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Baptists struggle to reach disaster zone
Susie Rain, Baptist Press
March 17, 2011
6 MIN READ TIME

Baptists struggle to reach disaster zone

Baptists struggle to reach disaster zone
Susie Rain, Baptist Press
March 17, 2011

TOKYO — Across the upper half of Japan, life is either in

tatters or at a standstill. With some roads impassable and fuel almost

nonexistent in the north, relief and rescue workers have struggled to reach the

areas where they are needed most.

This disaster is like nothing Makoto Kato has ever seen. Kato, the Japan

Baptist Convention’s executive secretary, said the area affected by the

disaster is large, but the biggest problem is simply getting there.

Photo by Csaba Lukacs

Baptists from North Carolina and Hungary unload boxes of food at an evacuation shelter in Japan.

“People are hurting because of a lack of food, water and electricity,” Kato

said. “The devastating part is that we can’t get there yet.”

While multiple Baptist churches have sustained structural damage and church

members are still missing, Kato said the most urgent concern is the nuclear

power plants in the stricken region.

“The fear and suffering sustained from earthquakes and tsunami is being

multiplied by the panic of radiation exposure,” Kato said. “We pray for the

Lord to provide His peace, comfort and hope. We pray that those victims suffering

alone in the cold will quickly be rescued.”

The pileup of disasters — earthquake, tsunami and nuclear crisis — has

multiplied the complications. Some 70,000 people had already been evacuated

from a 12-mile radius; about 140,000 remain in the new 30-mile warning zone,

according to news reports. More than 500,000 people have been made homeless by

the quake and tsunami. Many endured snow and freezing temperatures Wednesday,

as government supplies began to reach the worst affected areas.

A four-member team from the Japan Baptist Convention and Japanese Baptist Union

was forced to turn around when they tried to enter the disaster zone to check

on the 21 churches affiliated with the two entities. Special government permits

are needed to travel the expressway and to enter disaster zones. Another main

route to the earthquake- and tsunami-affected areas goes through radiation

evacuation zones. Back roads are open, but fuel is scarce so traveling long

distances is almost impossible.

Two North Carolina Baptists, however, managed to make it to the outer edges of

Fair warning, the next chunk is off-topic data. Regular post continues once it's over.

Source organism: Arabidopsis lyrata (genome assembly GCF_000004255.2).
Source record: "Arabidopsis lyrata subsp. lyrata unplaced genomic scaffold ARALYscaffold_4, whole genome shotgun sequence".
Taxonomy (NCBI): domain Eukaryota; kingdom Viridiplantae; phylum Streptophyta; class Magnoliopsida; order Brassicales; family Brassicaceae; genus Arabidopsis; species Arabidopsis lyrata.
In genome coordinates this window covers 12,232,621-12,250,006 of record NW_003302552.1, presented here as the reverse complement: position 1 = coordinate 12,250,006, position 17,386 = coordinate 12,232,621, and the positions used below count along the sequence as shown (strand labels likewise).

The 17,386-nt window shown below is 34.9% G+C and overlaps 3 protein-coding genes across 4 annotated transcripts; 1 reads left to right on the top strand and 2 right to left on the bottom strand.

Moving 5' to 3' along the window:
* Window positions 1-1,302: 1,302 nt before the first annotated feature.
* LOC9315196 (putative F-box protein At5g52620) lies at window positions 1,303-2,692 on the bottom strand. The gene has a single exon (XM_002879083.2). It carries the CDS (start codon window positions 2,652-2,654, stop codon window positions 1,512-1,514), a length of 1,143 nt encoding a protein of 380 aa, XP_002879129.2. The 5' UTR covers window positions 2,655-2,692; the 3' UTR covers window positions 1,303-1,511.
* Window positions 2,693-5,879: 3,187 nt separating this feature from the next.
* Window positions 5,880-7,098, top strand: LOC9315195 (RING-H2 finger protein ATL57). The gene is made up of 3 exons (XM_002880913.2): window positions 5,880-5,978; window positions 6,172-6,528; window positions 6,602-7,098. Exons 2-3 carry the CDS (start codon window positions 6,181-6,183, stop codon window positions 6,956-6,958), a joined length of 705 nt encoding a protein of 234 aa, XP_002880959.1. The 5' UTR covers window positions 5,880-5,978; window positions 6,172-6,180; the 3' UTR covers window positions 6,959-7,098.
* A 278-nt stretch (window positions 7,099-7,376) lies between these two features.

the tsunami disaster zone for a quick 12-hour survey. Jack Frazier of Willow

Springs, N.C., and John Adams of Salemburg, N.C., are part of a Baptist World

Aid “Rescue 24 International” team made up of search and rescue workers from

the United States and Hungary. Frazier and Adams went as representatives of

North Carolina Baptist Men. N.C. Baptist Men has the only search and rescue

team of any of the Southern Baptist disaster relief entities.

Frazier said the devastation is heartbreaking. Cars washed up on top of houses.

A building knocked off its foundation. Loose debris piled high in fields ruined

by the rush of water.

“We went for search and rescue, but quickly realized the Japanese government

had that under control,” Frazier said. The government has deployed 100,000

troops to lead the aid effort. “So, we drove around evaluating the damage and

found an evacuation center.”

Around 400 people had taken refuge in the center. Frazier said there was no

electricity or gas in the area. When the Rescue 24 team arrived, the evacuation

center was low on food.

“All they had was a half of a box of bananas and a half of a box of oranges for

400 people,” Frazier said.

The Baptist team went from store to store, trying to find food to help. Frazier

said the line just to get into the local 7-Eleven store numbered around 200.

They finally came across a truck unloading groceries at the back of a store and

convinced them to sell more than the “rationing” amount so they could feed the

400 people.

“We stuffed our van with as much food as it would hold,” Frazier said.

Survivors in the shelters in the earthquake and tsunami areas said they are

short of food and water, according to news reports. The Japanese army is using

helicopters to bring in basic supplies. With the country’s power supply

depleted by the damaged nuclear plants, many shelters have no heat. Frazier

concurred that the ongoing nuclear crisis makes it hard to get much aid or

relief work done at the moment.

(EDITOR’S NOTE — Rain is an IMB writer/editor living in Asia. The International

Mission Board has established a relief fund for the Japan earthquake. Donations

may be sent to: Office of Finance, International Mission Board, 3806 Monument

Ave., Richmond, Va. 23230. In the memo line write “Japan Response Fund.” Or

visit http://imbresources.org/index.cfm/product/detail/prodID/3352 to give

online. For further information call the IMB toll-free at 1-800-999-3113. North

Carolina Baptist Men is also collecting funds to help with recovery efforts.

Make check payable to N.C. Baptist Men, P.O. Box 1107, Cary, NC 27512.

Designate your check Japan Earthquake/Tsunami Fund.)

EXTRA: Mark and Sharon Bennett, Southern Baptist

missionaries to Japan, were homeschooling when the massive 9.0-magnitude

earthquake shook Japan March 11. After the initial quake, the Bennetts joined

many of their neighbors outside as the aftershocks began. The video they shot

of the initial damage and ensuing cleanup is posted on CNN’s iReport.

(http://ireport.cnn.com/people/bennettinjp) The Bennetts are recording their

post-earthquake experiences on their blog.

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Japan’s Christians pray, muster funds for relief

Missionary family bonds with neighbors

2 families relocate as Japan crisis heightens

Guest column: Begin helping by praying

N.C. Baptists respond to quake, tsunami

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